For those not following hot board-game news, Spiel 15 saw the release of Pandemic Legacy, a combination of the best-selling co-op game Pandemic by Matt Leacock, and the Legacy system created by Rob Daviau for 2011’s Risk Legacy. A Legacy game is a board-game designed for campaign play: usually a set number of organised games with the same group of players. Here’s the clever part: depending on the outcome of each session of the game, the set-up of the next one changes. New components unlock, borders and boundaries change, new rules come into play, existing rules are modified or deleted. It’s a genius concept.
But there’s one thing that a lot of people have disregarded about Pandemic Legacy. It comes in two versions: Red and Blue. This seems, on the face of it, kind of odd. The publisher, Z-Man, has said that it’s simply so that people can play two different campaigns at the same time without getting confused, and most people have accepted that at face value.
Most people are idiots.
Here’s the thing: Daviau and Leacock are smart people. They are well read. They think outside the box, literally in some cases. And —
(at this point I should make it clear that I have never met either of them, nor do I own a copy of Pandemic Legacy in either version)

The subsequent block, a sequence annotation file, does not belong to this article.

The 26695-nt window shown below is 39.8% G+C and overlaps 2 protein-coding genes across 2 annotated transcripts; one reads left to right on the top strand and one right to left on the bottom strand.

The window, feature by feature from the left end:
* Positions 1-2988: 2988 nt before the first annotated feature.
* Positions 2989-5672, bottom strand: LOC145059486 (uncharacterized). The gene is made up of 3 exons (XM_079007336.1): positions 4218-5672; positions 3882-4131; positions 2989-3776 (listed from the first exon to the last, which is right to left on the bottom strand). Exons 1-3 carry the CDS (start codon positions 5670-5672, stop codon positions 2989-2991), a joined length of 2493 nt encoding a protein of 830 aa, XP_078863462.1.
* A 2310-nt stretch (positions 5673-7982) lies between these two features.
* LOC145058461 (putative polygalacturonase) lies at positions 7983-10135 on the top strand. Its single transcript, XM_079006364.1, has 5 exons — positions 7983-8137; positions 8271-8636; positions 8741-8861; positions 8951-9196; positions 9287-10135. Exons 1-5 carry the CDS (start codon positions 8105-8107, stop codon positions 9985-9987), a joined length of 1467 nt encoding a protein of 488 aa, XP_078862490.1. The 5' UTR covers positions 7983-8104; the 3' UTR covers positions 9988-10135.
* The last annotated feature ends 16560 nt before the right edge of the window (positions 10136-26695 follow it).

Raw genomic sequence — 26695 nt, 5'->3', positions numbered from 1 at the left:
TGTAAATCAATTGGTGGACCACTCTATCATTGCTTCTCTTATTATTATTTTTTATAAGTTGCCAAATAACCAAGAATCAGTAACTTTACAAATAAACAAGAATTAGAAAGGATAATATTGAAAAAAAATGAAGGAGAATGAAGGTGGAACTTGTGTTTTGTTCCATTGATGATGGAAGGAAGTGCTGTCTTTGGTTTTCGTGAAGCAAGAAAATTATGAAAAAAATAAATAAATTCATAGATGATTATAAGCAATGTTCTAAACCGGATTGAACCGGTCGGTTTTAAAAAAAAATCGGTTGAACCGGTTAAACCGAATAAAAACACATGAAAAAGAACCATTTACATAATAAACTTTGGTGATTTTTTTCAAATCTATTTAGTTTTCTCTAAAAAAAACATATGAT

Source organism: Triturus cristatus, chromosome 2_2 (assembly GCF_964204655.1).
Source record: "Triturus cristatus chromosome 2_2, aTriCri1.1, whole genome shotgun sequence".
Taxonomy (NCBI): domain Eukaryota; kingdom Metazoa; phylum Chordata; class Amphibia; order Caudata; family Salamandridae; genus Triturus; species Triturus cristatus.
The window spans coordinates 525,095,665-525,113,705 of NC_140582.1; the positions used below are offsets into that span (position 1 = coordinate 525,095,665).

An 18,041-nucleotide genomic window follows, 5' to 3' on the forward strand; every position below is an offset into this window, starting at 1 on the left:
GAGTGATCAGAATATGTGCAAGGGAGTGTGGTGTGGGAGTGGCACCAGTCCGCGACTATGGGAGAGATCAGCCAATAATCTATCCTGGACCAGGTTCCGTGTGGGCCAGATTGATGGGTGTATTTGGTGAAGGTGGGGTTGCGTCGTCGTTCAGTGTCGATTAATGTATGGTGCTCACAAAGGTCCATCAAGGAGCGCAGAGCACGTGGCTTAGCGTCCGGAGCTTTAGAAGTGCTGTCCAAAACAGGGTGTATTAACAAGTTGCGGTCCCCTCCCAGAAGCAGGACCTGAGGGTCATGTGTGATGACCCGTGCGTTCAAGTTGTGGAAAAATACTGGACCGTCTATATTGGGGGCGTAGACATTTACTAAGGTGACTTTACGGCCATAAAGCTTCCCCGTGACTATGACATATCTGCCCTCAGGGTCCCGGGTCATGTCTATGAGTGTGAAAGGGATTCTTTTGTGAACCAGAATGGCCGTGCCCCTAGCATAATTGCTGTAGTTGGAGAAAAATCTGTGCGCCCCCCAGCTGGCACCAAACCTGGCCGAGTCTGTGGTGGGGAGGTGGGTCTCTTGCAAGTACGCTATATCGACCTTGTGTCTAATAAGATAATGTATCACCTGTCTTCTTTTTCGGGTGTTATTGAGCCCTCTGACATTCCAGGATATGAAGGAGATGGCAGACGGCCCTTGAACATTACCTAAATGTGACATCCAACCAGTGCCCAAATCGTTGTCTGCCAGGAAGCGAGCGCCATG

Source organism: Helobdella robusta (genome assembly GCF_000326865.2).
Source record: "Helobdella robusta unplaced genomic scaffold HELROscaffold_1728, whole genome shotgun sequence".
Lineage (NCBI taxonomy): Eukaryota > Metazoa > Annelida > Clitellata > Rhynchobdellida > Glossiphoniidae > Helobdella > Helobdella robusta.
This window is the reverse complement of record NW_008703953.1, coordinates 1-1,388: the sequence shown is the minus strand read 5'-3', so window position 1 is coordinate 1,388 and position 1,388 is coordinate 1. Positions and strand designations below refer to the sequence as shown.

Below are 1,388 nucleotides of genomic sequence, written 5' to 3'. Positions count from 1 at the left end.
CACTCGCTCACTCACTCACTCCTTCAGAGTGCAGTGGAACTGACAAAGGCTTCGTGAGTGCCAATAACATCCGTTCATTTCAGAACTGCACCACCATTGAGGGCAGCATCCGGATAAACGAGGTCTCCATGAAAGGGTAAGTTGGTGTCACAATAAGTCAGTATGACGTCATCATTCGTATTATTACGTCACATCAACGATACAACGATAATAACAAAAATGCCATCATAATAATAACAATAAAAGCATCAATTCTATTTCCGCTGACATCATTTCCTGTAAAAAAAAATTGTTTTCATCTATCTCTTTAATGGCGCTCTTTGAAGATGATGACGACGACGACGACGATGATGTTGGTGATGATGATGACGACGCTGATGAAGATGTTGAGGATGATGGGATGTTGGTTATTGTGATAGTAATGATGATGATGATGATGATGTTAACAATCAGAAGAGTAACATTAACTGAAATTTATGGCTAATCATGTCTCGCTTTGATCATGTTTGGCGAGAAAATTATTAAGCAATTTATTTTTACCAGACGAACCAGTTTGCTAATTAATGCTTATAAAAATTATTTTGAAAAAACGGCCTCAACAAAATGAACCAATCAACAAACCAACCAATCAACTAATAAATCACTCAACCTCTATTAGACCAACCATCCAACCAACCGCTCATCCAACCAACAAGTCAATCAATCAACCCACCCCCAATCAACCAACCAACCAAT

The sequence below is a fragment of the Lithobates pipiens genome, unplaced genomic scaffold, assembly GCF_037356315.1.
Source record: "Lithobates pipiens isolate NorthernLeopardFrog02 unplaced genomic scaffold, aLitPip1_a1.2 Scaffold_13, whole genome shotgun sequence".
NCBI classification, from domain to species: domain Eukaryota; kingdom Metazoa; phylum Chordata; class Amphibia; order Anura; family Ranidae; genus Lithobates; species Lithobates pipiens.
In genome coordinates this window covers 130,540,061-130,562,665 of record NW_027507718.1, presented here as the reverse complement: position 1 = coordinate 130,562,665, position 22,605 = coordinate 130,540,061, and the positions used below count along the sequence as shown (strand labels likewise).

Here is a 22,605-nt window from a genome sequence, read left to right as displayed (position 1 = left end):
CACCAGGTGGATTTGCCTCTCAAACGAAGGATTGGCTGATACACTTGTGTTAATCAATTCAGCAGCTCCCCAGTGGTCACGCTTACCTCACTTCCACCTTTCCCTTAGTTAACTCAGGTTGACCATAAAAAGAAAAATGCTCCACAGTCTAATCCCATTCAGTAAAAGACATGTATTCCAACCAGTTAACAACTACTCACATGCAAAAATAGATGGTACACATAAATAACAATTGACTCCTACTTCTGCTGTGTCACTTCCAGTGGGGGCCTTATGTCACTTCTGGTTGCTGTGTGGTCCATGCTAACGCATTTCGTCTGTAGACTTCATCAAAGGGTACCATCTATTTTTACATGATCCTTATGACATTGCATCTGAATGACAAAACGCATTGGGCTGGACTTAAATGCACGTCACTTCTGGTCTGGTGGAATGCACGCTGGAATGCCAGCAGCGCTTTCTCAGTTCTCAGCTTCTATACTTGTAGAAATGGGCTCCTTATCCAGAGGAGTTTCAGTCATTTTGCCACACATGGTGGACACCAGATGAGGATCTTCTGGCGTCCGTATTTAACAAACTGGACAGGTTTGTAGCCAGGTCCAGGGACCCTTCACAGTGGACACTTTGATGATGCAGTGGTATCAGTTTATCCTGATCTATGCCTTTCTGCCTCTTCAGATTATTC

— and I’m willing to make a substantial bet that somewhere in their multi-faceted lives one or both of them have come across the works of the great Serbian non-traditional writer Milorad Pavi?. Pavi? is an interesting guy, particularly if you’re a games designer interested in narrative and doing things differently. His second novel, Landscape Painted With Tea, is organised as a crossword puzzle. His fourth, Lost Love in Constantinople is subtitled ‘A Tarot Novel of Divination’. And his first novel, A Dictionary of the Khazars, is available in two editions, male and female. They differ into two things: the colour of a jewel on the spine, and one paragraph on page 293.
However, the differences in that one paragraph between the two editions are enough to make the male and female into two utterly separate books.
You see where I’m going with this.
If anyone’s willing to pony up the £100 or so for copies of Pandemic Legacy Red and Blue, I will do a complete tear-down of both and a line-by-line analysis of every component. Because I say with absolute certainty that there is one difference between the two editions, not obvious, but enough to mean that the two campaigns branch and go in very different directions. And I’d be very interested to know what it is. Because given the way Leacock and Daviau think, it’s going to be somewhere intense.
Dictionary of the Khazars is an extraordinary book, by the way. If you like Borges or Perec it’ll blow your mind.